“You’re always going to be influenced by something, you can’t re-invent the wheel… I’m starting to realise that there’s no harm in wearing your influences on your sleeve because ultimately you’ll always make it your own anyway. I’ll never be Prince – I don’t want to be. I don’t want to be Jam & The Hood but I want their energy, I want to harness what they make me feel.” – Jamie Lidell, in an interview with Clash magazine.
Blue-eyed Soul has weaved in and out of our musical conscious for longer than we think: Dusty Springfield in the 60s, all the way to the somewhat superfluous (and sometimes barely distinguishable) presences of Robin Thicke and Justin Timberlake. In the latest phase of not-quite indie R&B though, Jamie Lidell brings to mind the idea of “blue-eyed Funk”. Though true Funk soldiers would leave the title of “funkiest” to perennial artists such as James Brown, Prince and George Clinton, it would seem that there are some artists that dare to tread where the Funk generals have — and in the whole process, make a record that at once recognizes the past and looks to the future. Jamie Lidell’s self-titled album, for the most part, manages to do just that.
On paper, Lidell is seemingly the whitest guy to ever attempt making electro-funk tunes: born in the UK, eventually making his way to Nashville, Tenessee to explore his funk horizons away from his previous New York City base. Previous collaborations include Beck, Feist and hangout sessions with members of the Black Keys. So how does one manage to craft a record that if you close your eyes, you’d think it was a reincarnation of the ghosts of 80s/90s electric-funk-past while knowing it’s a record from 2013?
Step 1: Make a grand statement from the jump.
One of my personal favourites from the album, “What A Shame”, exploded into my earbuds when it crossed my playlist. Heavy on bass, synths and fast-pulsating 808s and drum kits, the song seems at times, like it could be the background for a southern Hip-Hop banger, but is otherwise a not-so subtle tribute to Prince and New Generation 80s-era tracks, complete with harmony structures reminiscent of the super group. Simple lyrics and melody make for a lock on the mind, and allow you to concentrate more on the music, which follows the logic of “in like a lion, out like a lamb” — ending 10 times as softly as it began, almost mirroring its overall overtone of admission of the sham relationship recounted in the lyrics.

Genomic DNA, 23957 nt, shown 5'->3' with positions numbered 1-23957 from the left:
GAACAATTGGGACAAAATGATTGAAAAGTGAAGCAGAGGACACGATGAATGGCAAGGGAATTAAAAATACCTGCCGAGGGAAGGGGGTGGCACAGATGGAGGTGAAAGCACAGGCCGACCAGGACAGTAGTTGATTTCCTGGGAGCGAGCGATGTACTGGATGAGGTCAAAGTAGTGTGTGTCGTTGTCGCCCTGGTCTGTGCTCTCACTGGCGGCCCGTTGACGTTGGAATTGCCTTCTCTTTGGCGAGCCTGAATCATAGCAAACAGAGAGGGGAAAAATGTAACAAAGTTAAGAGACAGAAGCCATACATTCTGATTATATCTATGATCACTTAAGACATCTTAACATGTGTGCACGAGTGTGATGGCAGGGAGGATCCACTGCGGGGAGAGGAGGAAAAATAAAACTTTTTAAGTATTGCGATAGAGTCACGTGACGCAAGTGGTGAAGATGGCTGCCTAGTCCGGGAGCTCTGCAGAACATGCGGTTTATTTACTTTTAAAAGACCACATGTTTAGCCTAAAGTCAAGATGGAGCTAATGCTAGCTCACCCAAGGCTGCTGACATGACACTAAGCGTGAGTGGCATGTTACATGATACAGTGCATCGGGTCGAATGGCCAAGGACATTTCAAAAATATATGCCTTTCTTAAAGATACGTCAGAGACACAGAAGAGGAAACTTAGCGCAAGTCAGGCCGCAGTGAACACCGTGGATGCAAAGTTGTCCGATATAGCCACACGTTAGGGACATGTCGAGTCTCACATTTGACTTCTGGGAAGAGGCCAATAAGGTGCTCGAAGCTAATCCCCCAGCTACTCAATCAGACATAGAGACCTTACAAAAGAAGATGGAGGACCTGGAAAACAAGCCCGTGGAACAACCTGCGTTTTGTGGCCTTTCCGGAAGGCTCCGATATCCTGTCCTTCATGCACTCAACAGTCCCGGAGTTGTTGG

Step 2: Get slick, be a smart-ass, and get a 2-step in while you’re at it.
“Do Yourself a Faver”, slightly sounding like a Chromeo record, is easily the most danceable track on the entire LP. A sly, coy “you-think-you-know-me-but-you-have-no-idea” declaration is accompanied with the recognizable vocoder on the chorus and more synths, but this time treading a little lighter and giving more room to a baseline with bounce. The only thing slightly lacking here is the weak bridge, which takes the otherwise wildly enjoyable dance anthem down a few notches as it seems a little out of place, thanks to the keyboards which force the bottom to drop out for the few awkward seconds in which the bridge lingers.
Step 3: Wear your heart/musical influences on your sleeve.
Lidell’s self-confessed influences include Prince, Herbie Hancock and Sly and the Family Stone among many others — but it’s here in “You Know My Name” that Prince’s influence is blatantly felt and taken from, despite being hinted at throughout the entire album. From the jump, crazy, wailing keyboards set the tone for the track. Voices and harmonies at high, low and just plain weird levels. Chord progressions that drive the track forward and nowhere at the same damn time. Even the lyrics are blatantly Prince (Wanted in the streets / Wanted in the crowd / Want to feel that one thing / I will never be found). Despite all that… I’m still cool with this. In fact, if this is how Lidell plays tribute to the Funk forefathers and maybe even inspires others to find out just who the hell inspired him to make such crazy sounds as are found on the album, then who am I to claim violation of the funk spirit?
We as music listeners (and especially those of us at We Plug who listen to music constantly with a critical ear) are always looking for that new thing — which, in today’s world is getting more and more rare – but Jamie Lidell’s LP does the strange feat of giving Funk aficionados a familiar sound while also putting his own spin on such familiarity. They say that imitation is the ultimate form of flattery; Lidell does just that, and so much more while allowing us, just this once, to have a little fun.
Honourable mentions: “Big Love”, “So Cold”, “In Your Mind”
Purchase: Jamie Lidell – Jamie Lidell (iTunes)